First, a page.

How to Get Your Au Pair Ready To Cook

by cv harquail on September 12, 2014

Once your host kids get past the ‘oatmeal and smashed peas’ phase, it’s time for an Au Pair to do some real cooking.

bagelEven au pairs who’ve cooked in their home countries find cooking in America to be a bit challenging.

Au Pairs need to figure out:

    • How our appliances work
    • What each of the foods is named
    • How American weights and measures compare to metric ones
    • What temperature in Fahrenheit is “hot”
    • Where all the stuff is in your kitchen
    • How to cook and mind the kids at the same time

And that’s even before you get to what your dear kids will actually eat!

To help our au pairs get started, the  smartest things I did were to:

  1. Buy a set of Metric measuring cups and spoons
  2. Type up a list of temperatures that foods should reach in order to be ‘cooked’, in both Fahrenheit and Celsius
  3. Make a set of menus for three lunches and three dinners, and
  4. Create some full meal recipes, where I wrote down what to do, for how long, in the right order, so that our au pair could start at 5 and have supper on the table by 5:30.*

Peachtree Mom offered a new suggestion:

Before our next Au Pair arrives, I’m thinking of sending her a link to allrecipes.com.  Although it is low on the priority list, we do ask our au pair to make dinner 1 to 2 times per week.

3 out of 3 au pairs stated they could cook. Each recited several dishes when we asked about it during Skype — but not one had a clue when they arrived.

Luckily our daughter likes scrambled eggs and hot dogs which works while we ramp up on the cooking skills.

 

What tips do you have for getting your Au Pair ready to cook a real meal?

 
* For example, if dinner was Chicken Fingers, Mac n Cheese, and frozen peas, with sliced fruit for dessert, it started with “preheat the oven, set a pot of water to boil for the macaroni…” etc.

See also:

5 Tips to Help Your Au Pair Prepare Healthy Meals for Kids
Au Pairs and Dinnertime: Preparing in advance for a smooth routine
Food secrets from the West Coast: Calif Mom shares all!
8 Ways To Teach Your Au Pair About Food Safety

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Smelly House: Host Mom Hates Air Fresheners

by cv harquail on September 11, 2014

Attention readers: This second post about smells and host parents is absolutely unrelated to the previous post.  The Au Pair in the first post and the Au Pair here are not the same person, and the host parents aren’t the same people. It was coincidence that TACL brought up this issue last week….I already had the post from the au pair on the docket.thread

What does this tell us? That smelly houses may be more common that we thought!!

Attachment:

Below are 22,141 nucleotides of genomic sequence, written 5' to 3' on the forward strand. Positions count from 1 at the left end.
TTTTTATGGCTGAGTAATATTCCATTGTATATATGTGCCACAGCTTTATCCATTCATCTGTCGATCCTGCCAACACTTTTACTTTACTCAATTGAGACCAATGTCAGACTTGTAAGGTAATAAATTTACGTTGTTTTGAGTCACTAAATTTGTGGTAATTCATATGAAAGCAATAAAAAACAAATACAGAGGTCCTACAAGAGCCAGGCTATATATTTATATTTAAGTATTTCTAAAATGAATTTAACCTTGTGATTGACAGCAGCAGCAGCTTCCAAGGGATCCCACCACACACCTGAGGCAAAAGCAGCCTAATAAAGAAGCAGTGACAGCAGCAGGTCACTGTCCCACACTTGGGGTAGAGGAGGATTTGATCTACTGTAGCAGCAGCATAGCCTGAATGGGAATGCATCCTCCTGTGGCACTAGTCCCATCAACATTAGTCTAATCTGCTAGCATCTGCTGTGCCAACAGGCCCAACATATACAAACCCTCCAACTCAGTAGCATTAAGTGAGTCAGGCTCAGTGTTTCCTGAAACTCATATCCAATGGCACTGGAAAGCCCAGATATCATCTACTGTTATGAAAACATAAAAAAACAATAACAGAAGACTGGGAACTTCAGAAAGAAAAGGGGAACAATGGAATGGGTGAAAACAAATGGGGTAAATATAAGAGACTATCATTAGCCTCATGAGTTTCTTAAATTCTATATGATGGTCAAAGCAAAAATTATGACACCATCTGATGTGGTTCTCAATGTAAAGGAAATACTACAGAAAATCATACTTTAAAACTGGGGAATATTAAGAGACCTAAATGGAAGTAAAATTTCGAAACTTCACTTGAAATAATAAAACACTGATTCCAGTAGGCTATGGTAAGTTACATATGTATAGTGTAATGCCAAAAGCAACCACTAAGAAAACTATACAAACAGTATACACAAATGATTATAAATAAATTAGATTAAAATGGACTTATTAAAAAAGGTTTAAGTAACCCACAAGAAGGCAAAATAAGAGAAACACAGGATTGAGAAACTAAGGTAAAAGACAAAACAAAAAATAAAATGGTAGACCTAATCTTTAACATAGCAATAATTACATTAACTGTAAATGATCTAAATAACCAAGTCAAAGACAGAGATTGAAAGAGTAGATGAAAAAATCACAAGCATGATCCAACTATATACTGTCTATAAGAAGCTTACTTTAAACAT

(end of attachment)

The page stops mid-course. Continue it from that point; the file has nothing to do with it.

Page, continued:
From TACL:

At the risk of hijacking this thread, I’m dealing with a new AP who is obsessed with odor.

I know my house doesn’t smell great all the time – especially this week where my usual September crunch month at work and my stupidity in agreeing to be PTA president giving me a crunch month at school collide. Housework has suffered. I suffer from exzcema use non-scented soaps and detergents (and wear non-latex gloves when I have no choice).

I have made it clear to the AP that I suffer from allergies, but keep them in check by controlling my environment as much as possible.

So last night, on the way to a work event, what do I find? an air freshener in the au pair car (which we took so she could have access to the one vehicle in which The Camel can sit). The scent was overpowering. Do I say something? A no-air-freshener-in-the-car rule is definitely going into the next AP handbook!

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My Host Family’s House is Smelly. What should I do?

by cv harquail on September 10, 2014

Everyone’s house has a smell.

Sometimes it’s “dog”, sometimes it’s “curry” and sometimes it’s just “ick”.

good airWe don’t usually notice the everyday smell of our own home because we’re accustomed to it. But when our au pairs walk in for the first time, they notice because the smell is new to them. Over time, they get adjusted and don’t really notice.

Unless it’s truly stinky.

An Au Pair writes:

Dear AuPairMom, My host family’s house smells bad. Really bad.

At first I thought it was the dog– except that they don’t have one. Then I wondered if maybe they just needed to open the windows. (They seem to keep their air conditioner on all the time.)

But I think that the smell is more serious than that.

I have been looking in the house for things that might be causing the smell. There is no pet, no one smokes, no one wears perfume, the smell isn’t the last thing that was cooked. The family is tidy so I don’t think there is garbage somewhere that I can’t see.